This homily was given at St. Joseph Parish, Roseburg, OR on the memorial of St. Clare, August 11, 2022. The audio is available here.
We spoke earlier this week about the need to recognize that the Lord has all the money, and all the time, and that we do not.
But when we feel short—when we feel that time is short, perhaps, or our budget is very constrained, and we have very little to give—we take the risk.
We’re the first to step out in faith, giving what little we have and trusting in the Lord, who has it all.
His bank account is infinite; His schedule is completely open!
The Lord has it all.
And so we trust that He will provide for us when we step out in faith.
That is poverty of spirit.
It’s accepting the limitations that we have as human beings.
We’re very finite.
We’re very limited.
And if we’re honest with ourselves, there’s very little that we can do.
But the Lord calls us to step out and do our little bit, trusting that He will provide the rest.
Now, one area that we human beings are very, very limited indeed is our capacity to forgive.
And the Lord knows that.
Our human hearts, since the time of our first parents, Adam and Eve, are very inclined to hold a grudge—towards resenting, holding on to the bitterness of past wounds and past hurts that have been inflicted upon us and desiring to seek some kind of vengeance.
Or even just by holding that wound in the heart, somehow, to avenge ourselves upon the person who’s wounded us in the past.
What the Lord says in today’s Gospel are very serious words indeed.
“So will my heavenly Father do to you, unless you forgive your brother or your sister from your heart.”
It’s not that God will avenge Himself upon us, but our holding onto that grudge is itself the precondition of vengeance.
They say that if you hold onto a grudge, you drink the poison and you expect the other person to die.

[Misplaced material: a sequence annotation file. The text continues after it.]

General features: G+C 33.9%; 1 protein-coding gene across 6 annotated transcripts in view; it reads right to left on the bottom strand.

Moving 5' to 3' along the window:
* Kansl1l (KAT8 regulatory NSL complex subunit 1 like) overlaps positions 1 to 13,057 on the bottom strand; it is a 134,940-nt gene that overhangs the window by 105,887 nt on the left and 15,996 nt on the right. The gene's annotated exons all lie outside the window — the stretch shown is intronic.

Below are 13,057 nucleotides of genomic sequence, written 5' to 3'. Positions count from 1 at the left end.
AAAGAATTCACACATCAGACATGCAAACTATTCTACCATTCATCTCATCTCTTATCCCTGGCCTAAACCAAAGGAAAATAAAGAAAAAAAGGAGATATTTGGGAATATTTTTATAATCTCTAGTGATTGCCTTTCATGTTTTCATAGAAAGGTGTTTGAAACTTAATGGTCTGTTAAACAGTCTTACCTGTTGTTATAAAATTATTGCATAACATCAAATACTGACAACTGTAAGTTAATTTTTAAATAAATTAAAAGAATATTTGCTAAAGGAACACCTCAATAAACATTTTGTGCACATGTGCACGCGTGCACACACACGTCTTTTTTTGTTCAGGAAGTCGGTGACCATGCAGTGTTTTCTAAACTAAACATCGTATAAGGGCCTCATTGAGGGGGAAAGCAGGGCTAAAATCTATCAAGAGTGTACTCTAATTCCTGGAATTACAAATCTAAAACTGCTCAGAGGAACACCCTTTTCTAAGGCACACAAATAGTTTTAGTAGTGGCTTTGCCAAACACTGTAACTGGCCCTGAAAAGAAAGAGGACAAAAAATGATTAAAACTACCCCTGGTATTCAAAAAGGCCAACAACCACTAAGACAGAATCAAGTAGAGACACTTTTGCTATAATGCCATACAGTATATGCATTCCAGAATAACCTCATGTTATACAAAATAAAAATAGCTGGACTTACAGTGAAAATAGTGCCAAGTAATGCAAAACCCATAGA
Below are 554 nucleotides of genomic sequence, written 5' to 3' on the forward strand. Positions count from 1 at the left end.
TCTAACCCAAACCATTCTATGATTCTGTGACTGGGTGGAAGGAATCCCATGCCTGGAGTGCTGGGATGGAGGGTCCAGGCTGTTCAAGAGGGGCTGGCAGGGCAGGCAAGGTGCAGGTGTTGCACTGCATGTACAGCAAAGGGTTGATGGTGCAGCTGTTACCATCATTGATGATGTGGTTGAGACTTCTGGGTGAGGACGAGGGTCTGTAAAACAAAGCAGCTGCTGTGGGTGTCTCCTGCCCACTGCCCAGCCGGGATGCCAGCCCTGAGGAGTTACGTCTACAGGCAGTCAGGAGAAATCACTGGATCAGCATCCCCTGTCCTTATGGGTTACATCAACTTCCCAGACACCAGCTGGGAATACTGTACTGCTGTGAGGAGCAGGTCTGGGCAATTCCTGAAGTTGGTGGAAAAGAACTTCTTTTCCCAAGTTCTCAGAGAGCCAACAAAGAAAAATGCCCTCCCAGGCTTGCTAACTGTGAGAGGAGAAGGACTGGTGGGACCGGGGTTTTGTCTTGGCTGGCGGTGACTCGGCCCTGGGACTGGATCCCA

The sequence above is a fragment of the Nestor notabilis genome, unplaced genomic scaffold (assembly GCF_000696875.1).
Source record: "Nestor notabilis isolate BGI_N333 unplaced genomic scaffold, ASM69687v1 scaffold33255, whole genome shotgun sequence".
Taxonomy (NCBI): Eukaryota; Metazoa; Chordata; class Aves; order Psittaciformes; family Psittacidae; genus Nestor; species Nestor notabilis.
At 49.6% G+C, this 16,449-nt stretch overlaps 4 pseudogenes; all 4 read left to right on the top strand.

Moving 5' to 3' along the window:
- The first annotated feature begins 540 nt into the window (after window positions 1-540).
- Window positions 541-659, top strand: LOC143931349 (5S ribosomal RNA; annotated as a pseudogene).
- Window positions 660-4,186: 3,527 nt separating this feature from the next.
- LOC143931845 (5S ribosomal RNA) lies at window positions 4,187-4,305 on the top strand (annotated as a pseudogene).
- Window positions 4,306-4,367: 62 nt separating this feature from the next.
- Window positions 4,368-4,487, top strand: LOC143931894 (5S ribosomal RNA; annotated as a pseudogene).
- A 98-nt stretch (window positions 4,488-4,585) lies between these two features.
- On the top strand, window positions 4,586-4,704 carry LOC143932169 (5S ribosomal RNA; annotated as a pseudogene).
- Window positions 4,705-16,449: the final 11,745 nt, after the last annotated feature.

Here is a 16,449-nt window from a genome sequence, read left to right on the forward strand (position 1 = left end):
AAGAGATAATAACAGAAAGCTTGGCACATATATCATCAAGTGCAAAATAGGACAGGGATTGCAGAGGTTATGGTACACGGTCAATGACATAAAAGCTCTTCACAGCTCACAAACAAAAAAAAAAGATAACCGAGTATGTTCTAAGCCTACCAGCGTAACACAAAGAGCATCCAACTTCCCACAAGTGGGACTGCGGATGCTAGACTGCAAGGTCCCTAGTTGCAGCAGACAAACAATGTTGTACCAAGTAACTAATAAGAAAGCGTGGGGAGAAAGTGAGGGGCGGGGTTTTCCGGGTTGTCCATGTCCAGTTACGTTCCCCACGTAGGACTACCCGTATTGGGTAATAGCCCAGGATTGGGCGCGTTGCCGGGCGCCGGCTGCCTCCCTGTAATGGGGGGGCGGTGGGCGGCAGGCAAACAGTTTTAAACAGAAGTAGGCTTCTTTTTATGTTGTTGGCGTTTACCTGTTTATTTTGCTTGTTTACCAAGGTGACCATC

So the Lord calls us to step out in forgiveness, to be the first to take the risk.
Although our capacity is very little, we find that when we step out, desiring to forgive, the Lord provides what our human nature does not possess in itself.
God is all forgiving, all merciful.
He is the one who forgives us our sins and our transgressions.
Today, at this Holy Mass, as we receive the Lord in Holy Communion, I ask the Holy Spirit to reveal to each and every one of us one person in our lives whom we need to forgive.
It may be a past abuser, or someone who has done great harm to us.
For some of you, it may be God.
And for some of us, it may be ourselves.
There can be a real need to forgive ourselves for our past sins or for the past things that we’ve done wrong.
So whoever it is, Holy Spirit, we ask you to reveal that to every person here present.
I’ll invite you, in a time of brief silence after this homily, to call to mind the ways that you’ve been wounded by that person.
Like the master in today’s Gospel, give an accounting of the debt that’s owed, and then offer that up to the Lord.
Read out the list of transgressions, the list of wounds, the ways you’ve been hurt, here in the presence of the Lord.
And then, as we receive Holy Communion today, ask Jesus to forgive that person.
If you like, you can use the words of Jesus from the cross: “Father, forgive them, for they know not what they do.”
In doing so, we become the first to take the risk of forgiveness.
And as Jesus forgives first, we too can unite ourselves to Him and say:
“Father, with you and with your Son, I forgive this person.”
“You know my capacity is limited, but my desire is there, my will is there, to forgive as you forgive.”
“And, Lord, I ask you to bless this person.”
“Bless them in the ways that they wounded me.”
“Bless them in the same ways.”
Then, together, as one family in Christ, with Our Lord Jesus and Our Lady, with St. Clare and all the saints, we will come together in heaven to rejoice in the forgiveness and love of our all-merciful God, the Father, the Son, and the Holy Spirit, now and ever, and unto the ages of ages.